When the state began evaluating teachers based on student test scores last year, Bethann Brooks watched her performance rating slip from “highly effective” to “effective.”
Brooks was baffled. She teaches health science to juniors and seniors at Central High in Brooksville. But her evaluation was based on reading test scores tallied on freshman and sophomores.
“I don’t even know any freshman,” Brooks said. “It doesn’t make any sense.”
Brooks and six other Florida teachers, with the help of the state and national teachers’ unions, are suing state Education Commissioner Tony Bennett and the state Board of Education for deploying what they consider to be an unfair evaluation system. They say the new procedures violate their constitutional rights to equal protection and due process.
Never miss a local story.
In a statement, Bennett wrote that the new system would help Florida “recruit and retain quality teachers” and noted that lawmakers were considering improvements.
“We look forward to working with teachers, administrators and Florida families as we continue ensure a fair and appropriate assessment that best rewards the success of our great teachers,” Bennett wrote.
Senate President Don Gaetz, a Niceville Republican who has long supported performance pay for teachers, said he was not surprised by the lawsuit, which was filed in federal court Tuesday.
“So the teachers’ union filed a lawsuit saying they don’t want to be evaluated based on student performance? I’m shocked. Shocked I say,” he said facetiously.
However, Gaetz agreed that teachers shouldn’t be evaluated based on children they never see.
Last year, Florida began evaluating its teachers using a “value-added” model, which uses two years of testing data to predict how a student will fare on standardized tests. If the student surpasses the benchmark, the teacher is considered to have added value. If the student falls short, the teacher has had a negative effect.
Beginning next year, the performance-based evaluations will be tied to salary increases and used to determine if a teacher is transferred to another school or terminated.
Teachers are quick to point out that only a fraction of classes culminate with a standardized test in reading or math, meaning most educators will be evaluated based on students they didn’t teach or in subject areas that fall outside of their lesson plans.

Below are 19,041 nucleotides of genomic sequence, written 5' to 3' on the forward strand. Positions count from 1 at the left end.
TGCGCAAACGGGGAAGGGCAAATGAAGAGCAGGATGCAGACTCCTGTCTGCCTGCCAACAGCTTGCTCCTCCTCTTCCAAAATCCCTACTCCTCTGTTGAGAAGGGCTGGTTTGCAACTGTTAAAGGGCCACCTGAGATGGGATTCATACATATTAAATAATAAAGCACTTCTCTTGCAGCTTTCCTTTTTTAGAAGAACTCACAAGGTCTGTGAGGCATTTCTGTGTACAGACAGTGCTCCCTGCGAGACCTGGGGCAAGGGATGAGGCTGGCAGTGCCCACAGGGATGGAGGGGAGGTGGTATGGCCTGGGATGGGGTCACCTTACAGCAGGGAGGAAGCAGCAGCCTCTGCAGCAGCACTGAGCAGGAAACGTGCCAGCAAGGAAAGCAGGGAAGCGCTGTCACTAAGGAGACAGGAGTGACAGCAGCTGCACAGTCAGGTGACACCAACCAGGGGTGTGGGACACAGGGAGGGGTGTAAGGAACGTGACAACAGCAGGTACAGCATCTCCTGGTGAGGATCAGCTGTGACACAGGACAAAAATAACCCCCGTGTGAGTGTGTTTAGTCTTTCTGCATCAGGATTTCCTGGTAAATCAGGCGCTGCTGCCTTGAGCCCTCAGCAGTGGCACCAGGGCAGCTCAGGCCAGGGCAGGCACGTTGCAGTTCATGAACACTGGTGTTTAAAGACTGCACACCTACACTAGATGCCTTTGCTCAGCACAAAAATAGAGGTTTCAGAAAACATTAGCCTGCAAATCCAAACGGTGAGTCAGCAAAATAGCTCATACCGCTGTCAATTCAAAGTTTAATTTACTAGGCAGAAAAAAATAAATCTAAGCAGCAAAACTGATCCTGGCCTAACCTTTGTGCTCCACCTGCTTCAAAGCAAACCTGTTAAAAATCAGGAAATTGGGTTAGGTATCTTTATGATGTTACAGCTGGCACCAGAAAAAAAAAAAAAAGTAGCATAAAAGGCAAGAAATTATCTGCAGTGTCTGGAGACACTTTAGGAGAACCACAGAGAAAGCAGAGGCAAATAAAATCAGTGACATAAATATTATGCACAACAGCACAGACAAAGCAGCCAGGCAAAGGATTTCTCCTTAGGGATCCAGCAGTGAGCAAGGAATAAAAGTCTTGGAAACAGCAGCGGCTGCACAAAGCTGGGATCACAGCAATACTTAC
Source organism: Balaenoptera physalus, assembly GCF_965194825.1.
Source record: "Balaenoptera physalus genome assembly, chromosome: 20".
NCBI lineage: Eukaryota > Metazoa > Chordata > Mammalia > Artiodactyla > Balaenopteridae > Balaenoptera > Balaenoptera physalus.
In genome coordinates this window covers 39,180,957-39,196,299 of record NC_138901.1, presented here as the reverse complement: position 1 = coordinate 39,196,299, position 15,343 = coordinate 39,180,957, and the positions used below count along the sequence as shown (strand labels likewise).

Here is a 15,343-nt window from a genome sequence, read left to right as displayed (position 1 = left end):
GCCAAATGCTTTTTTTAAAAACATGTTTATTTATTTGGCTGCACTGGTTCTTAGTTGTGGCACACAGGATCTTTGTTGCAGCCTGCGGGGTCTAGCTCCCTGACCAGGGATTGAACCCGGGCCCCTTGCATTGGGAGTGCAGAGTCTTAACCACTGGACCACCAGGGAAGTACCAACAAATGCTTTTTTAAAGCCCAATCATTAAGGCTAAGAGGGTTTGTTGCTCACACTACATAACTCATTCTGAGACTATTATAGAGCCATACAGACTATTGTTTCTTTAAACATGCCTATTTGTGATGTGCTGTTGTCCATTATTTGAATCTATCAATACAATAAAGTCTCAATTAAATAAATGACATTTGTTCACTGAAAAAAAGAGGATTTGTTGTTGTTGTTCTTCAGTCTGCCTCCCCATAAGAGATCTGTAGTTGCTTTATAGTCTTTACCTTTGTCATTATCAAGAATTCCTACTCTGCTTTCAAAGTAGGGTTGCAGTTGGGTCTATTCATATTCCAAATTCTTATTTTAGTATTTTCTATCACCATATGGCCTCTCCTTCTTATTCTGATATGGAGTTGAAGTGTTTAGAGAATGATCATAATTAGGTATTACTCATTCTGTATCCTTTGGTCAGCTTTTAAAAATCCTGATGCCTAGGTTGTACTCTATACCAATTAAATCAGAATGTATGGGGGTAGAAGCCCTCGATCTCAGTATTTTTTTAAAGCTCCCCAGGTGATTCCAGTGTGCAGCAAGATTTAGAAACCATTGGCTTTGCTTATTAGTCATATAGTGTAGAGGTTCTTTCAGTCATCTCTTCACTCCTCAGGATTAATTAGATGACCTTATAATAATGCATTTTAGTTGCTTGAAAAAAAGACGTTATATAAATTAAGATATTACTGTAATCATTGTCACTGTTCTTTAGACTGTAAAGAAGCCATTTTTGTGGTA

Brooks, for example, instructs only a handful of students who take standardized tests at the end of the year. So her evaluation used the school-wide scores on the ninth- and tenth-grade reading tests.
Kim Cook, who teaches first-graders at W.W. Irby Elementary in Alachua, is in an even more unusual position. Since her school has only kindergarten, first grade and second grade — and children in those grade levels don’t take standardized tests — Cook is being evaluated based on the test scores of third-graders students at nearby Alachua Elementary.
“It’s such a flawed system,” said Cook, a 25-year veteran teacher who is also participating in the lawsuit.
The litigation is partly intended to put pressure on state lawmakers. Sen. Anitere Flores, R-Miami, and Rep. Janet Adkins, R-Fernandina Beach, have filed bills that would prevent teachers from being evaluated based on students they don’t instruct. But the Flores version needs to be heard in two committees before it reaches the Senate floor, and the session is winding down.
Ron Meyer, an attorney for the state teachers’ union, said their proposals is “not comprehensive enough” because it does not explicitly address how to evaluate teachers for whom there is no student testing data.
“What we suggest is [to] throw out the whole thing,” Meyer said. “Start from scratch. Let school systems develop measures that evaluate teachers in a way that is understandable, transparent and fair.”
The Republican-dominated Florida Legislature is unlikely to toss its new teacher evaluation system. But Democrats like Sen. Bill Montford, a former school superintendents from Tallahassee, have pointed out that there is still time to tweak the procedures before performance pay kicks in next year.
In addition to the Board of Education, the lawsuit also names the Alachua, Escambia and Hernando county school boards as defendants.
Hernando County Superintendent Bryan Blavatt hadn’t heard about the lawsuit early Tuesday. But he expressed concerns that a lawsuit would end up costing the district in legal fees.
“If it’s going to take money away from kids, I don’t like it,” Blavatt said.
He does, however, believe teachers have a valid issue with the new teacher evaluation system.
“I’ve said this from the beginning,” he said. “I see this as a problem.”
Miami Herald staff writer Mary Ellen Klas contributed to this report. Kathleen McGrory can be reached at kmcgrory@MiamiHerald.com.